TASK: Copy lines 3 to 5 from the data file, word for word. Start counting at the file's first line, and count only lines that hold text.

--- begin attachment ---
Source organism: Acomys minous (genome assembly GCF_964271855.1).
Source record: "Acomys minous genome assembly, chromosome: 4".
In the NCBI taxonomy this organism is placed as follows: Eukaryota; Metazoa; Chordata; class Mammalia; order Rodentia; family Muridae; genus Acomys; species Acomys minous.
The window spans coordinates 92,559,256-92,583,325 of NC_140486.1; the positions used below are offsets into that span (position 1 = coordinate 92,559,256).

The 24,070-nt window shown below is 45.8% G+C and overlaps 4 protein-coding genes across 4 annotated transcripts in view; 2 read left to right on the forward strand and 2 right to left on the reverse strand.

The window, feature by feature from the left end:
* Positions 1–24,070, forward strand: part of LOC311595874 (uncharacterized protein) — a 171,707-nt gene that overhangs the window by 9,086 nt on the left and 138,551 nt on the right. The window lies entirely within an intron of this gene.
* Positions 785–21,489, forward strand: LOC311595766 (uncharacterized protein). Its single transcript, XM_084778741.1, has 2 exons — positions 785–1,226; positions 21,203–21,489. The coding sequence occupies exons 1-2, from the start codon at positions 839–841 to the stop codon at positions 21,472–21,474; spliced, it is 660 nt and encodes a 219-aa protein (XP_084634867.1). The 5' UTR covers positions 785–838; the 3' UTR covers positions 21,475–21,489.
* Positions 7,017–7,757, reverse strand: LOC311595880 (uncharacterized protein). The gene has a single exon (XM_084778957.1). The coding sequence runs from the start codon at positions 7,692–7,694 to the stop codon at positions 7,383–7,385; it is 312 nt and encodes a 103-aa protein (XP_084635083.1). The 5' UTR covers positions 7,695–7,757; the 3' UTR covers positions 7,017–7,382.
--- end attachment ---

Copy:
In the NCBI taxonomy this organism is placed as follows: Eukaryota; Metazoa; Chordata; class Mammalia; order Rodentia; family Muridae; genus Acomys; species Acomys minous.
The window spans coordinates 92,559,256-92,583,325 of NC_140486.1; the positions used below are offsets into that span (position 1 = coordinate 92,559,256).

The 24,070-nt window shown below is 45.8% G+C and overlaps 4 protein-coding genes across 4 annotated transcripts in view; 2 read left to right on the forward strand and 2 right to left on the reverse strand.